From the reports I’ve read (here and here) there was extensive discussion about this matter, but no conclusion.  It appears that the matter was committed to the Synodical Rules Committee.  I assume that they will report back to the next Synod.  But let’s see what the advisory committee recommended regarding the definition of pastoral advice (which is what the Nine Points are):

2. Pastoral Advice: Pastoral Advice is the application of the Scriptures and the Confessions in response to particular circumstances in the churches.
2.1 Pastoral Advice expresses the collective wisdom of Synod to guide the churches in their pastoral care. It may not serve as grounds in matters of discipline.
2.2 Pastoral Advice should be received with reverence and respect. It would be unwise to contradict or disregard Pastoral Advice in preaching or writing.
2.3 Pastoral Advice may be appealed as outlined in Church Order Articles 29 and 31. (Regulations for Synodical Procedure 3.4 and Appendix B)

I would especially call your attention to 2.1.  Pastoral advice (such as the Nine Points) “may not serve as grounds in matters of discipline.”  That was the direction the advisory committee wished to move in — it was not adopted by Synod 2010 (at least not that I’ve seen reported).

Now that direction is something quite a bit different than what we saw yesterday with 1944 and the events leading up to it.  For instance, K. Schilder was deposed by a Synod for refusing to teach the Kuyperian doctrine that had been imposed on the Reformed churches.  Now aside from the question of a Synod carrying out discipline of office bearers, we can see that in that situation there was a binding that was regarded as grounds for discipline.  That’s something different than where we see the URCNA apparently going with “pastoral advice.”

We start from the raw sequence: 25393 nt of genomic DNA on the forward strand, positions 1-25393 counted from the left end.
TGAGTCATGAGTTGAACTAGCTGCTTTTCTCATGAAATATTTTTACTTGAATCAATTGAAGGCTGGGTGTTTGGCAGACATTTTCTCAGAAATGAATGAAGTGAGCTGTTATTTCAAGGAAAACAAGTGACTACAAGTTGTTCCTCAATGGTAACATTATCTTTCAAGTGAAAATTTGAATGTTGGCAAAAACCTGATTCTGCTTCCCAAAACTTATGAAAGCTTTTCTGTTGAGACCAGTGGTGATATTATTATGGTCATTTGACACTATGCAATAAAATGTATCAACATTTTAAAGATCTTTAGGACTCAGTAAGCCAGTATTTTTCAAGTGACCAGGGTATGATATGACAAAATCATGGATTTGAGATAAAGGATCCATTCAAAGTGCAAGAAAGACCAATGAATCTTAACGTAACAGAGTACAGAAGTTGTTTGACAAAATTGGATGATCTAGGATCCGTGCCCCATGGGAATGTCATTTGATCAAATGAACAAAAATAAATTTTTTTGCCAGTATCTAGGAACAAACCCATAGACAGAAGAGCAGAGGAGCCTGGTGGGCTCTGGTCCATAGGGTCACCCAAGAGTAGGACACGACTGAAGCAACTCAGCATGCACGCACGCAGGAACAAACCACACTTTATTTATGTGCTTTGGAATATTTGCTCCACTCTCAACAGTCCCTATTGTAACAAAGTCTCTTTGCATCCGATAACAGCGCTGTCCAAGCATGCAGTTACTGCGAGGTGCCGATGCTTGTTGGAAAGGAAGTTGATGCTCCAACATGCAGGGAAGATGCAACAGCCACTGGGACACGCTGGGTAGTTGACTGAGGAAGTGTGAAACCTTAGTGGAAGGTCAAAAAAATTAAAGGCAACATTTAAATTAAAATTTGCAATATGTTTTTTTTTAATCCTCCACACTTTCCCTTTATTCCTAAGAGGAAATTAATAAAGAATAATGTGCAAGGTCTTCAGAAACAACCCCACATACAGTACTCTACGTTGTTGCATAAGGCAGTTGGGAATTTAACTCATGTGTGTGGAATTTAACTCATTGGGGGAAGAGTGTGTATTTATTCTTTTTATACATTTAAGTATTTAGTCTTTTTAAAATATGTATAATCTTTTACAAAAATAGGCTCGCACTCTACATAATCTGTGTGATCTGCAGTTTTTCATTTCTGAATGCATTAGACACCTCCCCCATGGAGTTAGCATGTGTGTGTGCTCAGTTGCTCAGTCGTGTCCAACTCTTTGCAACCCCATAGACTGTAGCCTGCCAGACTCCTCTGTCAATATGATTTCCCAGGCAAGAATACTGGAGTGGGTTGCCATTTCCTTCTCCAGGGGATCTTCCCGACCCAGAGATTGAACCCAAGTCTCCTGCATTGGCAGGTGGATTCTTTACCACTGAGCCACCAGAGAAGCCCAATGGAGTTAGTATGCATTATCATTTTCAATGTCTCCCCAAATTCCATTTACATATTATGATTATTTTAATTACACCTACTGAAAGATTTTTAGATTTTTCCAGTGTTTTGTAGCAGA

Of course, it could happen that the URCNA Synodical Rules Committee turns around and recommends that “pastoral advice” should be grounds for matters of discipline.  Maybe the next Synod will even adopt it.  But I doubt it because, believe it or not, there are historical sensibilities in the URCNA.  It was evident in how the Synod chairman spoke in regards to Overture 14.  He warned that schism could result if this matter is not handled carefully.

Here’s the thing:  we in the CanRC can’t see the spectre of Abraham Kuyper and his epigones (I always wanted to use that word!) behind nearly everything the URCNA does.  When it comes to covenant theology and baptism, most of their (vocal) theologians are not drawing on Kuyper, but on sources far earlier.  I’ve heard no one arguing for baptism on the basis of presumed regeneration!  When it comes to church polity, the historical circumstances leading up to 1944 were entirely different, involving, for instance,  a world war.  As I recall, collaboration with the Nazis was a factor in the Liberation.  Schilder and those who became Liberated were entirely opposed to National Socialism and its anti-Christian agenda.  Some of those who opposed Schilder were less than stalwart in their opposition to Nazism.  That muddied the waters of church politics.  To see our URCNA brothers as the “synodicals” come back to life is not historically justifiable.

To be sure, there are some concerning trends in the URCNA and the way it does church polity.  I’ve written before about the length of URCNA Synods.  The idea of representatives rather than delegates who deliberate on behalf of the federation  is foreign to historical Dortian polity.  The notion of a permanent “stated clerk” could be seen as hierarchical.  We often see language that makes it sound as if the classis is some kind of permanent body in the URCNA (although that language is increasingly used in the CanRCs too).  I could go on.  They’re a young federation and still growing together and we can cut them some slack.  We don’t have it all together either — not anywhere close.  However, to see the Nine Points as 1944 all over again does not do justice either to the URCNA or to what our forefathers experienced in the Liberation.  The similarities are superficial at best.

URCNA Synod 2010